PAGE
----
I don’t think it’s a secret anymore that my husband loves HGTV. His happiest moment of any given day is when he flips on the TV and that channel is still on from the night before. His favorite HGTV shows are the real estate ones, where people are looking for houses to buy. These shows are as formulaic as Law & Order: The buyers have over-the-top expectations, the wife gets her panties in a knot and gets very bitchy, the Realtor gets frustrated and starts rolling her eyes and having aside conversations into the camera, the husband gets fed up and wanders over to the neighbor’s garage and has a beer with a guy he knows he’ll never live next to because of a sump pump (off camera). These shows are popular, despite the lack of a single sympathetic character. By the end of these shows, I don’t want anyone to get a house or a commission.
And then there are the shows where a couple half my age are looking for a vacation home in Belize or Costa Rica or some other Hawaii-like place. Reminding us viewers that these properties come with a staff of housekeepers and gardeners is just mean. The wife demands beach front and a spectacular view, the kids gush about the surfing, and the husband wanders over to the neighbor’s villa where he gets held up for drug money (off camera). I don’t think I’m alone when I say that when I watch these shows I hate people who can afford to buy vacation homes while still in their 20s.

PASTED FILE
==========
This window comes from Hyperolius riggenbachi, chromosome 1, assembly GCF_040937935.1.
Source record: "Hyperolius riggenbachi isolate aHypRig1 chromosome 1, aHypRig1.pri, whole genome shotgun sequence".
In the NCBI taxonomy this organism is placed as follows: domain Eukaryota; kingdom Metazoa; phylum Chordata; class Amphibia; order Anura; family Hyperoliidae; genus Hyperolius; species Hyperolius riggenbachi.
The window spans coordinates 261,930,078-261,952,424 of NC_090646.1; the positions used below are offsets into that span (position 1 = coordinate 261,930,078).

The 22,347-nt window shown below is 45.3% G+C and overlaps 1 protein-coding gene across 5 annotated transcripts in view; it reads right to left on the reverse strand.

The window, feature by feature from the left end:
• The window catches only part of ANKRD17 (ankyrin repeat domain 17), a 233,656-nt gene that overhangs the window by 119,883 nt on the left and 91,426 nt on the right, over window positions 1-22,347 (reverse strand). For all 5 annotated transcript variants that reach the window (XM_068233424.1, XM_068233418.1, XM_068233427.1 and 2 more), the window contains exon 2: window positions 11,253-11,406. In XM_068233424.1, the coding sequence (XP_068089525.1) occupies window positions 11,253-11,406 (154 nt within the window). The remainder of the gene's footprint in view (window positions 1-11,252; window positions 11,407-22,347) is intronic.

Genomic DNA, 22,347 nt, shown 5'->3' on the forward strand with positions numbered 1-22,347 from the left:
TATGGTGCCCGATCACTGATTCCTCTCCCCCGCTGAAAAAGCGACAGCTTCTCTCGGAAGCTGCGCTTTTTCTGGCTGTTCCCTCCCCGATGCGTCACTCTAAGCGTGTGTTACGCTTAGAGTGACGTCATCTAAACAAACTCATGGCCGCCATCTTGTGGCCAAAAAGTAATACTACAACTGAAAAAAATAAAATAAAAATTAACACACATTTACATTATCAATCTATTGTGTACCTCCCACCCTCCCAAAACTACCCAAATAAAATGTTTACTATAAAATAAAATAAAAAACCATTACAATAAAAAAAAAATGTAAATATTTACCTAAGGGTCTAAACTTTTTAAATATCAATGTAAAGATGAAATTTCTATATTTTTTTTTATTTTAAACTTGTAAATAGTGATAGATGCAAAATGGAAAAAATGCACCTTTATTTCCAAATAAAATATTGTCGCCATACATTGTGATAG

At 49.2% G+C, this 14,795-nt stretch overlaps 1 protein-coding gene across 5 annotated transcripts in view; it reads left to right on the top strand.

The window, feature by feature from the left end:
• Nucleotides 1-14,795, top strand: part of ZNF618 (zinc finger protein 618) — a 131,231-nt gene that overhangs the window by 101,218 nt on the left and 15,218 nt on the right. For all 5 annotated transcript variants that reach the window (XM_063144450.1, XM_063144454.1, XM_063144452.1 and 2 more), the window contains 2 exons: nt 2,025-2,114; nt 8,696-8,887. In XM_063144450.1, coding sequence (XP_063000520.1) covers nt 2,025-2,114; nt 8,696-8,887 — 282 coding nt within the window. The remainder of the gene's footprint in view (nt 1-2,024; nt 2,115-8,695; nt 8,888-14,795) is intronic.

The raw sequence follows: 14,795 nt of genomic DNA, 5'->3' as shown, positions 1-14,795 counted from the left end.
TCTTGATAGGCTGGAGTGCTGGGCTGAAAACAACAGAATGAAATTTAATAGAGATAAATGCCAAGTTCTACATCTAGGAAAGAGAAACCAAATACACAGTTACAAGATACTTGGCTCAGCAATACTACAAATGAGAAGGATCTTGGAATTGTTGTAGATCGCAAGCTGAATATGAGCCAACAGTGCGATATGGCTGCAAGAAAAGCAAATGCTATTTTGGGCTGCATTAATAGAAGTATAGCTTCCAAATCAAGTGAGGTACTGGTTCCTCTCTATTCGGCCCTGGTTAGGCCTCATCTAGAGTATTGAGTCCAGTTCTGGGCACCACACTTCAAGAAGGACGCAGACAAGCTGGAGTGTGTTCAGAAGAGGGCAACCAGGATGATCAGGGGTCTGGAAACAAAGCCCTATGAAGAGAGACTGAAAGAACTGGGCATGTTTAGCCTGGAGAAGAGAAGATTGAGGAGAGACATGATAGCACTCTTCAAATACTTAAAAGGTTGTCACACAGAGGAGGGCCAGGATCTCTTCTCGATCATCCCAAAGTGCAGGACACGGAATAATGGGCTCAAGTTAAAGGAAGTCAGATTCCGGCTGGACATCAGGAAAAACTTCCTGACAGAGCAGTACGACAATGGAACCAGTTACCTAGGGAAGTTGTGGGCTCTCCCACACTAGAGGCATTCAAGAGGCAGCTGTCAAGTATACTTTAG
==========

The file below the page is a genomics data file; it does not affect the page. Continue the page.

“What does he do for a living?” I’ll ask my husband. “And if they don’t pick the first house, they’re stupid and they deserve the scorching, breeze-less late afternoon that they’re getting with those other two houses.”
My husband hates when I comment on the HGTV shows. They bring out the sarcastic troll in me. I start out criticizing the buyers’ inability to see the bones of a house and I end the show by making fun of their clothes and the way they walk. And the fact that they say “the bones of a house.”
“You’re kidding me. You really are going to pass on this place because of the kitchen wallpaper,” I snarl from the couch. “And lose that belt. Gawd.”
My husband gets up and moves to the other couch.
So now that we ourselves are looking for houses (off camera) I’m actually living my least favorite TV shows. But I find myself trying to be like them.
“I like how they’ve used the space here in this ridiculously tiny powder room that is unfit for full-sized humans,” I say, trying to sound like Anne from the House Hunters episode where she and Craig want to downsize but keep saying that the houses were so much smaller than their old place. She tried hard to come up with something positive to say about each room, but anyone could see that she was not on board with the whole reduce-and-simplify plan. That is so Craig.
I’ve also been trying to pretend like I’m on House Hunters so I won’t slip into whiny, critical, snarky behavior - at least not as early as the first house. Also so I’ll dress better and not use cliches. This all fits in well with my Pretend Your Way to a Better You campaign, which I was all into in 2010. Pretending I’m on House Hunters could revive that movement for me and make me a better person as I look for a house.
Off camera, well, that’s another story.
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Diane's book "Home Sweet Homes: How Bundt Cakes, Bubble Wrap, and My Accent Helped Me Survive Nine Moves" will be available at Amazon.com in May.